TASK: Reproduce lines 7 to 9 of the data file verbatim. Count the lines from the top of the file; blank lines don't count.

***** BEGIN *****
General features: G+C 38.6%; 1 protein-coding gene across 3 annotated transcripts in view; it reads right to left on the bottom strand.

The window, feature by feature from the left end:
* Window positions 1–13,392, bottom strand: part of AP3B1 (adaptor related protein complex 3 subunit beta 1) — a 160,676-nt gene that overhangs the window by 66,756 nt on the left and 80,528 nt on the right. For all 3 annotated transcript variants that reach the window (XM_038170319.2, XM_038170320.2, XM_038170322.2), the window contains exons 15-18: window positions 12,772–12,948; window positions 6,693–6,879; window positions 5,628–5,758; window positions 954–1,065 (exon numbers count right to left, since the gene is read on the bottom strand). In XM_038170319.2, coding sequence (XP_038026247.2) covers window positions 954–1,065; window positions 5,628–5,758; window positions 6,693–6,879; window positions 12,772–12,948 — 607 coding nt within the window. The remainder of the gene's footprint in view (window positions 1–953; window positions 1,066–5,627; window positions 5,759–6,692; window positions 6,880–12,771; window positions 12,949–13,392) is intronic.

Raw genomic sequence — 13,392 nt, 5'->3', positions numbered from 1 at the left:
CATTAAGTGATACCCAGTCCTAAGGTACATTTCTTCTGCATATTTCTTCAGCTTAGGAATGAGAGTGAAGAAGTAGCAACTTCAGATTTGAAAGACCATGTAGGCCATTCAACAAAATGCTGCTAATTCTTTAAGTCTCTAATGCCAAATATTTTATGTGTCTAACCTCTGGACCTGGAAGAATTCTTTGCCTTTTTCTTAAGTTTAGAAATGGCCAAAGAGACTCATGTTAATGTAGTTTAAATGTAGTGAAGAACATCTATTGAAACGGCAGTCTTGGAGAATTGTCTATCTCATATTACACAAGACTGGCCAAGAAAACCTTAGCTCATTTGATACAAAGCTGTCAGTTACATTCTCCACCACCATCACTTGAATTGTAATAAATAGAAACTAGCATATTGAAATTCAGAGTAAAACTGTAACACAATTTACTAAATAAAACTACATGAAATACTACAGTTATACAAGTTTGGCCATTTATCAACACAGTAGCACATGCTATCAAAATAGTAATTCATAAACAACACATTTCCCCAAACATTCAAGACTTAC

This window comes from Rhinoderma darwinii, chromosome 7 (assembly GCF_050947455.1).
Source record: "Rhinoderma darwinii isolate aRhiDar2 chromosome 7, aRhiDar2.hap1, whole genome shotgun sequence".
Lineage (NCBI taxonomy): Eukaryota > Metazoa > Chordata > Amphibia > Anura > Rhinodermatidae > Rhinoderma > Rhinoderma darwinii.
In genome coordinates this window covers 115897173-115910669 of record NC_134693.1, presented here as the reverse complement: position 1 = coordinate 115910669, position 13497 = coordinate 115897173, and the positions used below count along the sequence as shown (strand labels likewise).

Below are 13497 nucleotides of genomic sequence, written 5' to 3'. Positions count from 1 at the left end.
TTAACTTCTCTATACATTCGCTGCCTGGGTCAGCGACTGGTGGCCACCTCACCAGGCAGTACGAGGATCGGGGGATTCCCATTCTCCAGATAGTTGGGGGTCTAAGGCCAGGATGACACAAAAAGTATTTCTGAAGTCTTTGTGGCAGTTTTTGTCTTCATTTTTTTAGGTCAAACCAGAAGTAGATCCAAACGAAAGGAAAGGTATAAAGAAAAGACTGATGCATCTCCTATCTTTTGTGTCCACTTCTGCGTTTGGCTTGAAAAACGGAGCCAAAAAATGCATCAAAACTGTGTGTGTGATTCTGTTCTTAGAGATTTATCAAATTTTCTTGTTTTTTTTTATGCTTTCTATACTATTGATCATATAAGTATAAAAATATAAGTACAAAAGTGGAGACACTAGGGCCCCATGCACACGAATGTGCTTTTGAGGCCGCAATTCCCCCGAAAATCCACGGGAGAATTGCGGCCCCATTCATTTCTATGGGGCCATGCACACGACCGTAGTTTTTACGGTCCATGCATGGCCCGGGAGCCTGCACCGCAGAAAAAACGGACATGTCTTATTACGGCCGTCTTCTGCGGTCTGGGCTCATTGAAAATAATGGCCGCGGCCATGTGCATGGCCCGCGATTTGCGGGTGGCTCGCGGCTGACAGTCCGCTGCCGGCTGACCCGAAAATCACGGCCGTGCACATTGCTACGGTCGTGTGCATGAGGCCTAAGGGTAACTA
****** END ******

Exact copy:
Source record: "Rhinoderma darwinii isolate aRhiDar2 chromosome 7, aRhiDar2.hap1, whole genome shotgun sequence".
Lineage (NCBI taxonomy): Eukaryota > Metazoa > Chordata > Amphibia > Anura > Rhinodermatidae > Rhinoderma > Rhinoderma darwinii.
In genome coordinates this window covers 115897173-115910669 of record NC_134693.1, presented here as the reverse complement: position 1 = coordinate 115910669, position 13497 = coordinate 115897173, and the positions used below count along the sequence as shown (strand labels likewise).